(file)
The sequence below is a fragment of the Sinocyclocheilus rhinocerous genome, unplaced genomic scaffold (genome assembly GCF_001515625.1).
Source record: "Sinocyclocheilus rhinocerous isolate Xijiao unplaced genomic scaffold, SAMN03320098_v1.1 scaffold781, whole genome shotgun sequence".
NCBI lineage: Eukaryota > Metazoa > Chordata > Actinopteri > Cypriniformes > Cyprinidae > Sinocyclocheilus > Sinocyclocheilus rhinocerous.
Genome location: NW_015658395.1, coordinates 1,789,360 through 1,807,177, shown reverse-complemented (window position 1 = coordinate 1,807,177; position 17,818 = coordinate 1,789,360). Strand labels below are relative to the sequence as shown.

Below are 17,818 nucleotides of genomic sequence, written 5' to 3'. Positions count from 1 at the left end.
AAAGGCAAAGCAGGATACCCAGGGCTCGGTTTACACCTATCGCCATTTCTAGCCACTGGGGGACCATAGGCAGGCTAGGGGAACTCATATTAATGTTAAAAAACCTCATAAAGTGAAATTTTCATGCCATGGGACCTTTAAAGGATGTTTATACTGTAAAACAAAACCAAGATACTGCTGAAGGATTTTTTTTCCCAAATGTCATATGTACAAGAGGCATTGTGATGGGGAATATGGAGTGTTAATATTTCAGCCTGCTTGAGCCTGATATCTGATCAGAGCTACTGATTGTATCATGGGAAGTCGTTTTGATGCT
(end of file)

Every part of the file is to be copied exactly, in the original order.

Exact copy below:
The sequence below is a fragment of the Sinocyclocheilus rhinocerous genome, unplaced genomic scaffold (genome assembly GCF_001515625.1).
Source record: "Sinocyclocheilus rhinocerous isolate Xijiao unplaced genomic scaffold, SAMN03320098_v1.1 scaffold781, whole genome shotgun sequence".
NCBI lineage: Eukaryota > Metazoa > Chordata > Actinopteri > Cypriniformes > Cyprinidae > Sinocyclocheilus > Sinocyclocheilus rhinocerous.
Genome location: NW_015658395.1, coordinates 1,789,360 through 1,807,177, shown reverse-complemented (window position 1 = coordinate 1,807,177; position 17,818 = coordinate 1,789,360). Strand labels below are relative to the sequence as shown.

Below are 17,818 nucleotides of genomic sequence, written 5' to 3'. Positions count from 1 at the left end.
AAAGGCAAAGCAGGATACCCAGGGCTCGGTTTACACCTATCGCCATTTCTAGCCACTGGGGGACCATAGGCAGGCTAGGGGAACTCATATTAATGTTAAAAAACCTCATAAAGTGAAATTTTCATGCCATGGGACCTTTAAAGGATGTTTATACTGTAAAACAAAACCAAGATACTGCTGAAGGATTTTTTTTCCCAAATGTCATATGTACAAGAGGCATTGTGATGGGGAATATGGAGTGTTAATATTTCAGCCTGCTTGAGCCTGATATCTGATCAGAGCTACTGATTGTATCATGGGAAGTCGTTTTGATGCT